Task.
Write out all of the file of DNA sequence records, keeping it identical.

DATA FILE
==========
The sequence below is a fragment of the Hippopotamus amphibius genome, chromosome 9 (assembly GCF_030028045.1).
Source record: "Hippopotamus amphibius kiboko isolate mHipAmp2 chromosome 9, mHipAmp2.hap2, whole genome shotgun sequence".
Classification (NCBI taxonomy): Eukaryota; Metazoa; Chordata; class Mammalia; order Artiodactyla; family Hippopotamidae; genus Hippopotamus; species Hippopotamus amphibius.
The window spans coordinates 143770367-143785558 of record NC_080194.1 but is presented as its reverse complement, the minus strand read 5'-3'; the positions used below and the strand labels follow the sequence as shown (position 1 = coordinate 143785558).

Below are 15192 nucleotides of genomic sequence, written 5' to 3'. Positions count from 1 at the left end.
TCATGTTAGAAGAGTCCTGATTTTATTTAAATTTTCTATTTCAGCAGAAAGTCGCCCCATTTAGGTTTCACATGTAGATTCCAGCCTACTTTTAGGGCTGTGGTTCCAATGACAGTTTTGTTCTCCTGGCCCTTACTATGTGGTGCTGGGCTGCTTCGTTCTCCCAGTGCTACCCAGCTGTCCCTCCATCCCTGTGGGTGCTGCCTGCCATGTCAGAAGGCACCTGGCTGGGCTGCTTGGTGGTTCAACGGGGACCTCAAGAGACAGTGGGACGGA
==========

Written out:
The sequence below is a fragment of the Hippopotamus amphibius genome, chromosome 9 (assembly GCF_030028045.1).
Source record: "Hippopotamus amphibius kiboko isolate mHipAmp2 chromosome 9, mHipAmp2.hap2, whole genome shotgun sequence".
Classification (NCBI taxonomy): Eukaryota; Metazoa; Chordata; class Mammalia; order Artiodactyla; family Hippopotamidae; genus Hippopotamus; species Hippopotamus amphibius.
The window spans coordinates 143770367-143785558 of record NC_080194.1 but is presented as its reverse complement, the minus strand read 5'-3'; the positions used below and the strand labels follow the sequence as shown (position 1 = coordinate 143785558).

Below are 15192 nucleotides of genomic sequence, written 5' to 3'. Positions count from 1 at the left end.
TCATGTTAGAAGAGTCCTGATTTTATTTAAATTTTCTATTTCAGCAGAAAGTCGCCCCATTTAGGTTTCACATGTAGATTCCAGCCTACTTTTAGGGCTGTGGTTCCAATGACAGTTTTGTTCTCCTGGCCCTTACTATGTGGTGCTGGGCTGCTTCGTTCTCCCAGTGCTACCCAGCTGTCCCTCCATCCCTGTGGGTGCTGCCTGCCATGTCAGAAGGCACCTGGCTGGGCTGCTTGGTGGTTCAACGGGGACCTCAAGAGACAGTGGGACGGA